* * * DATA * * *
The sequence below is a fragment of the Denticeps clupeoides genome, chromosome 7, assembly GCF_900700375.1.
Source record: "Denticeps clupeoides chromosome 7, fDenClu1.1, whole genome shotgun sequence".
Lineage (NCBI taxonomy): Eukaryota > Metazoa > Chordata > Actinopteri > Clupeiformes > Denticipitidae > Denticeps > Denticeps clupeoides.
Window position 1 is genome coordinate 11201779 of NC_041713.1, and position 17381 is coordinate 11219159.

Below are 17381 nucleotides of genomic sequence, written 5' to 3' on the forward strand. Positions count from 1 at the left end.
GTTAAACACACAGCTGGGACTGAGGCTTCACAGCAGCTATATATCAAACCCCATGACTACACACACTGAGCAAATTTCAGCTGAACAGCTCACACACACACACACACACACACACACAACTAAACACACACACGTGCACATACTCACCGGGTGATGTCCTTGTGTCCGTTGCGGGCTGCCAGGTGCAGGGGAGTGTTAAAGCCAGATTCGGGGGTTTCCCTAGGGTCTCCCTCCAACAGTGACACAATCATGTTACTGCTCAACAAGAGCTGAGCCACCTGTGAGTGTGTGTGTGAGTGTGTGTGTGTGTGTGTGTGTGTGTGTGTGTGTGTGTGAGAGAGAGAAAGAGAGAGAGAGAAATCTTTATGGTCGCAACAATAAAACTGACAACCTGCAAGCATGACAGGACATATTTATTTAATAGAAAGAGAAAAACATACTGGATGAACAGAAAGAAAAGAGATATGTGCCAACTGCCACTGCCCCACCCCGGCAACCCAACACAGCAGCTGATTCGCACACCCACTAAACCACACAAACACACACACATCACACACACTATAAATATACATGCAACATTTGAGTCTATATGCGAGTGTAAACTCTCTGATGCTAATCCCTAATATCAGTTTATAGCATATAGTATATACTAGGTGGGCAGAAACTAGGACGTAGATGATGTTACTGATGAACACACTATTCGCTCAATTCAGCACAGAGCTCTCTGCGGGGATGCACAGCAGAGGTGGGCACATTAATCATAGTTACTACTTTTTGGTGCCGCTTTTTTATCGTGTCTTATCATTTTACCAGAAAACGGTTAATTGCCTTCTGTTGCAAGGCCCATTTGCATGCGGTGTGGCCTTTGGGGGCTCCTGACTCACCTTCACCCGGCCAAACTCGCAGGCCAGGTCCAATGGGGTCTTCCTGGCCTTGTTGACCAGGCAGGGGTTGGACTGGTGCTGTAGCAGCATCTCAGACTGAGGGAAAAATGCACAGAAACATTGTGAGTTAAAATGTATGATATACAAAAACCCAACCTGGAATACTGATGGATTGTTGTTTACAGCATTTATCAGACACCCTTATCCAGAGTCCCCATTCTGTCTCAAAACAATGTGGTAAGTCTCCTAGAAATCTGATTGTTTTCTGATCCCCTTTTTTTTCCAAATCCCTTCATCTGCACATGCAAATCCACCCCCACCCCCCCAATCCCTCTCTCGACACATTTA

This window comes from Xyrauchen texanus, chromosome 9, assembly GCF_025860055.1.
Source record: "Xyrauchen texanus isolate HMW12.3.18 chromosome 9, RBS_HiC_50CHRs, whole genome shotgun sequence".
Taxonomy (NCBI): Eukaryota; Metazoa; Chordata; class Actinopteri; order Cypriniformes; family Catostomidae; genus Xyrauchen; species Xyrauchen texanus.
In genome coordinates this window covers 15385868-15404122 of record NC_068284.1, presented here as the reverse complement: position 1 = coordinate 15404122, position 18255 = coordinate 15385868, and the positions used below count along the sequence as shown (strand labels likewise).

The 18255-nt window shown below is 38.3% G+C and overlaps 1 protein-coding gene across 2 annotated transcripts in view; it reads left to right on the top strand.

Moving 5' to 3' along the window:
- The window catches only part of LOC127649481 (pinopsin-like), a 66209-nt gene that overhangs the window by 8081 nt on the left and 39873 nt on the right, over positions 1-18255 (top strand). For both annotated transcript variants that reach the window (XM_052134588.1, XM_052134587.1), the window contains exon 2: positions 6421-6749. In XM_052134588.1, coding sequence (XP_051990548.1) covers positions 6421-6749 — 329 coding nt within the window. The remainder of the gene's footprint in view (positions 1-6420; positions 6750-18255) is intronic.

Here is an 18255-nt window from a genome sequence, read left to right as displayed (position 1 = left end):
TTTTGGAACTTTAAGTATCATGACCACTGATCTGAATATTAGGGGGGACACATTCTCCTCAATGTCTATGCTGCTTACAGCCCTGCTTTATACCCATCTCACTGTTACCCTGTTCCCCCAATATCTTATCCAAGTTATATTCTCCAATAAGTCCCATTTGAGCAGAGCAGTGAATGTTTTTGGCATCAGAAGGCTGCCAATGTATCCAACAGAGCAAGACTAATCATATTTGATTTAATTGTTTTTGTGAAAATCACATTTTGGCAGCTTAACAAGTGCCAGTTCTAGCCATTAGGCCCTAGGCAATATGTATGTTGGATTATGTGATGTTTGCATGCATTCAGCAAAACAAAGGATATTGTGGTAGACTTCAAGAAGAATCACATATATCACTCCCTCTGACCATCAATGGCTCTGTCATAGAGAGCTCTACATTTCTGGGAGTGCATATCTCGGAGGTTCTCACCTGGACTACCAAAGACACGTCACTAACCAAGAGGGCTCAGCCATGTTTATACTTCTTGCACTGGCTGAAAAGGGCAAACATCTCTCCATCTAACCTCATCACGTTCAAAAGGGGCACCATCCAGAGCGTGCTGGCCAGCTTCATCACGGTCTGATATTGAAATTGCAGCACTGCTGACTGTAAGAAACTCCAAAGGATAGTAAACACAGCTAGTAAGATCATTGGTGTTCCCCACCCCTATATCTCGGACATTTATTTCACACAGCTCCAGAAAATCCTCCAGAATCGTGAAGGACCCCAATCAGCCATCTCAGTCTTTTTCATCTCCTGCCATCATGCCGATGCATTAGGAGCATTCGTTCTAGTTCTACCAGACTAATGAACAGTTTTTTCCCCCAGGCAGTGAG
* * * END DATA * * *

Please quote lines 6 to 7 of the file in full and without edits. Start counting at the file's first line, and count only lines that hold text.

GTTAAACACACAGCTGGGACTGAGGCTTCACAGCAGCTATATATCAAACCCCATGACTACACACACTGAGCAAATTTCAGCTGAACAGCTCACACACACACACACACACACACACACAACTAAACACACACACGTGCACATACTCACCGGGTGATGTCCTTGTGTCCGTTGCGGGCTGCCAGGTGCAGGGGAGTGTTAAAGCCAGATTCGGGGGTTTCCCTAGGGTCTCCCTCCAACAGTGACACAATCATGTTACTGCTCAACAAGAGCTGAGCCACCTGTGAGTGTGTGTGTGAGTGTGTGTGTGTGTGTGTGTGTGTGTGTGTGTGTGTGTGAGAGAGAGAAAGAGAGAGAGAGAAATCTTTATGGTCGCAACAATAAAACTGACAACCTGCAAGCATGACAGGACATATTTATTTAATAGAAAGAGAAAAACATACTGGATGAACAGAAAGAAAAGAGATATGTGCCAACTGCCACTGCCCCACCCCGGCAACCCAACACAGCAGCTGATTCGCACACCCACTAAACCACACAAACACACACACATCACACACACTATAAATATACATGCAACATTTGAGTCTATATGCGAGTGTAAACTCTCTGATGCTAATCCCTAATATCAGTTTATAGCATATAGTATATACTAGGTGGGCAGAAACTAGGACGTAGATGATGTTACTGATGAACACACTATTCGCTCAATTCAGCACAGAGCTCTCTGCGGGGATGCACAGCAGAGGTGGGCACATTAATCATAGTTACTACTTTTTGGTGCCGCTTTTTTATCGTGTCTTATCATTTTACCAGAAAACGGTTAATTGCCTTCTGTTGCAAGGCCCATTTGCATGCGGTGTGGCCTTTGGGGGCTCCTGACTCACCTTCACCCGGCCAAACTCGCAGGCCAGGTCCAATGGGGTCTTCCTGGCCTTGTTGACCAGGCAGGGGTTGGACTGGTGCTGTAGCAGCATCTCAGACTGAGGGAAAAATGCACAGAAACATTGTGAGTTAAAATGTATGATATACAAAAACCCAACCTGGAATACTGATGGATTGTTGTTTACAGCATTTATCAGACACCCTTATCCAGAGTCCCCATTCTGTCTCAAAACAATGTGGTAAGTCTCCTAGAAATCTGATTGTTTTCTGATCCCCTTTTTTTTCCAAATCCCTTCATCTGCACATGCAAATCCACCCCCACCCCCCCAATCCCTCTCTCGACACATTTA

This window comes from Xyrauchen texanus, chromosome 9, assembly GCF_025860055.1.